Skip to main content

The Selfish Genius – Fern Elsdon-Baker ****

Those who have only come across Richard Dawkins from his books or TV shows may not be aware just how much mixed feeling he generates in the scientific community. There is a respected scientific journal editor who refers to Dawkins as HWMNBN (he who must not be named), likening him to the scientific equivalent of Voldemort in the Harry Potter books.
The reason for these mixed feelings is that, while Dawkins is very good at writing accessibly on science, he sometimes presents his personal views on evolution as if they were the pure scientific truth, rather than one interpretation of the science, which isn’t held by everyone in the field. Equally, Dawkins tends to tie his loud and scathing attacks on religion into evolution and science, as if it were not possible to accept evolution and a scientific viewpoint without being an atheist.
What Fern Elsdon-Baker sets out to do – and does brilliantly – is to identify just how Dawkins’ views sit within the latest scientific theories on evolution, and to separate the science from the atheism in Dawkins’ rhetoric. She starts by emphasising that the title of the book is just a play on the name of Dawkins’ most famous title, The Selfish Gene – in practice she regards him as neither selfish nor a genius. She goes on to explore the development of evolutionary theory, and how Dawkins’ ideas don’t in fact reflect the best fit with Darwin’s own stance, showing how different theories around the mechanisms by which evolution operates have developed over time.
I ought to stress that this is in no sense an apologetic for creationism or intelligent design, both of which Elsdon-Baker has no truck with. Instead it’s an attack on taking the same fundamentalist approach in science that Dawkins so rightly despises in religion.
It’s not perfect. Elsdon-Baker is sometimes so enthusiastic to ensure she comes across as fair and even handed that she can spend rather too long explaining why she’s not supporting one thing or another. And she can get a trifle repetitious in her statements of what she’s suggesting, and perhaps over-technical on some of the fine points of evolutionary biology. Yet the book is far and above the best one I’ve seen that explains to the general reader just what is going on in the sort of intellectual battles we’ve seen the likes of Dawkins, Daniel Dennett and Stephen Jay Gould engage in, and is particularly effective in its dissection and dismissal of Dawkins’ most extreme outpourings and anti-religious tracts.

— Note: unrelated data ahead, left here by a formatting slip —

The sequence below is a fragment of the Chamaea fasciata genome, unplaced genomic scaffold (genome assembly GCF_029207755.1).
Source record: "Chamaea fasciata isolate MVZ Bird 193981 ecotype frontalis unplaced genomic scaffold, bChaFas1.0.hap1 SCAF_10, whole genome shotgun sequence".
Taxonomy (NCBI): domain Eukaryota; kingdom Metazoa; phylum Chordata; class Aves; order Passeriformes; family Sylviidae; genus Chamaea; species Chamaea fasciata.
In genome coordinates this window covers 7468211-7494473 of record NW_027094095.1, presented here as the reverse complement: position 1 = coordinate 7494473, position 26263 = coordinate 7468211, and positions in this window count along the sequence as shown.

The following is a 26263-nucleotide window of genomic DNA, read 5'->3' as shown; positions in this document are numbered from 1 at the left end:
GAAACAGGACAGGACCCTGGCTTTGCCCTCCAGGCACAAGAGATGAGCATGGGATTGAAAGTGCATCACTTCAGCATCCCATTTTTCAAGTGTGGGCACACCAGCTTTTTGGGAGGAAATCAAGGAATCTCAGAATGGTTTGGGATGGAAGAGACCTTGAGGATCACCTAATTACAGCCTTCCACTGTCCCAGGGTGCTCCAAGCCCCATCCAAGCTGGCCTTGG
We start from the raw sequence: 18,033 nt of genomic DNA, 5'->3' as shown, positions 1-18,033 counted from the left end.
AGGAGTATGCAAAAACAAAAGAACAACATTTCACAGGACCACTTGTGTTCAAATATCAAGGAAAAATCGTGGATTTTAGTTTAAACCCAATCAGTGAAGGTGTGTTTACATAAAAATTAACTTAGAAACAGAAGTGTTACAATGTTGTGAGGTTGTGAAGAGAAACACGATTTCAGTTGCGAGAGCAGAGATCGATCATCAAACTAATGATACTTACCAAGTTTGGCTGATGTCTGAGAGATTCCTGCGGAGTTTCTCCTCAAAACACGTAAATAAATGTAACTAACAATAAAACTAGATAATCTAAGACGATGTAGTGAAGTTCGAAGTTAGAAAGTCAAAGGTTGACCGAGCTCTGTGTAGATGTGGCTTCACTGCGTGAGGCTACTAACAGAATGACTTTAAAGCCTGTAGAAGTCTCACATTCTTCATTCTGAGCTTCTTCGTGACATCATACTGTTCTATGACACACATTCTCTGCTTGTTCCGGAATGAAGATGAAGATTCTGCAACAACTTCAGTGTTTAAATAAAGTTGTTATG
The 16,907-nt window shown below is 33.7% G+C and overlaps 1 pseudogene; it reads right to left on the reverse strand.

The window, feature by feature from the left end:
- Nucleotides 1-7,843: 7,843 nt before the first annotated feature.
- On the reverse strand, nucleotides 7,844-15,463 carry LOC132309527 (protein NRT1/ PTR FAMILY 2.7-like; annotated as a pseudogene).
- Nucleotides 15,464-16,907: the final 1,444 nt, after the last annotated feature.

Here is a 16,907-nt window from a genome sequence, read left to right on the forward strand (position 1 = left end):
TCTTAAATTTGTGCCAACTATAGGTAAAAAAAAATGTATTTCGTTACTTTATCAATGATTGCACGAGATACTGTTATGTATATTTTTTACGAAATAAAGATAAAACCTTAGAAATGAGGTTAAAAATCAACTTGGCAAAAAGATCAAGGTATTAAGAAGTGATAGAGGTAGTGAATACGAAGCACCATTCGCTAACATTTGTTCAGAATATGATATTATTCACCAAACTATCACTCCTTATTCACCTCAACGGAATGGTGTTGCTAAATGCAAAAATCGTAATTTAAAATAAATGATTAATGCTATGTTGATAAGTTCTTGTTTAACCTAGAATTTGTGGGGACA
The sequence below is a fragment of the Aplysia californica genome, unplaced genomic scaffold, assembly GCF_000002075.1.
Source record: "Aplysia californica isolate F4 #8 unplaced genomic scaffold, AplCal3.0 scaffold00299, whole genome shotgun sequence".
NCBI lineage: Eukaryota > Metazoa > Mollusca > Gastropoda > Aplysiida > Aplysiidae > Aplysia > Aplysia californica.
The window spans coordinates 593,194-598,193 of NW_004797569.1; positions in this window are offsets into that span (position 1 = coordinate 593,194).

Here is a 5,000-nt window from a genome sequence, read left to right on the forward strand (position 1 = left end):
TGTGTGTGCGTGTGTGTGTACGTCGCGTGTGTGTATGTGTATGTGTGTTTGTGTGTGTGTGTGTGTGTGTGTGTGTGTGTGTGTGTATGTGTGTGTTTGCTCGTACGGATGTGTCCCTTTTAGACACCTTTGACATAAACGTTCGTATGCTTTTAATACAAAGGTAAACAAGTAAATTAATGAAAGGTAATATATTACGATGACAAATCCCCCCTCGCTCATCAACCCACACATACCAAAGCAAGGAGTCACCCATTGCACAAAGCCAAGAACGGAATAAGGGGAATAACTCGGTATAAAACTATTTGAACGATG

This is much more than a book on Dawkins, it’s a good way to get a better understanding of the position of science in society and how Dawkins’ approach to enhancing the public understanding of science can be counter-productive. Thought provoking and engaging reading.
Paperback:  
Review by Brian Clegg

Comments

Popular posts from this blog

The AI Delusion - Gary Smith *****

This is a very important little book ('little' isn't derogatory - it's just quite short and in a small format) - it gets to the heart of the problem with applying artificial intelligence techniques to large amounts of data and thinking that somehow this will result in wisdom.

Gary Smith as an economics professor who teaches statistics, understands numbers and, despite being a self-confessed computer addict, is well aware of the limitations of computer algorithms and big data. What he makes clear here is that we forget at our peril that computers do not understand the data that they process, and as a result are very susceptible to GIGO - garbage in, garbage out. Yet we are increasingly dependent on computer-made decisions coming out of black box algorithms which mine vast quantities of data to find correlations and use these to make predictions. What's wrong with this? We don't know how the algorithms are making their predictions - and the algorithms don't kn…

Infinity in the Palm of your Hand - Marcus Chown *****

A new Marcus Chown book is always a treat - and this is like a box of chocolates: a collection of bite-sized delights as Chown presents us with 50 science facts that are strange and wonderful.

The title is a quote from William Blake's Auguries of Innocence: 'To see a World in a Grain of Sand, / And a Heaven in a Wild Flower, / Hold Infinity in the palm of your hand, / And Eternity in an hour.' It would seem particularly appropriate if this book were read on a mobile phone (so it would be literally in the palm), which could well be true for ebook users, as the short essays make excellent reading for a commute, or at bedtime. I found them distinctly moreish - making it difficult to put the book down as I read just one more. And perhaps another. Oh, and that next one looks really interesting...

Each of the 50 pieces has a title and a short introductory heading, which mostly give a feel for the topic. The very first of these, however, briefly baffled me: 'You are a third mus…

How to Invent Everything - Ryan North ****

Occasionally you read a book and think 'I wish I'd thought of that.' This was my immediate reaction to Ryan North's How to Invent Everything. The central conceit manages to be both funny and inspiring as a framework for writing an 'everything you ever wanted to know about everything (and particularly science)' book.

What How to Invent Everything claims to be is a manual for users of a time machine (from some point in the future). Specifically it's a manual for dealing with the situation of the time machine going wrong and stranding the user in the past. At first it appears that it's going to tell you how to fix the broken time machine - but then admits this is impossible. Since you're stuck in the past, you might as well make the best of your surroundings, so the aim of the rest of the book is to give you the knowledge you need to build your own civilisation from scratch.

We start with a fun flow chart for working out just how far back in time you are…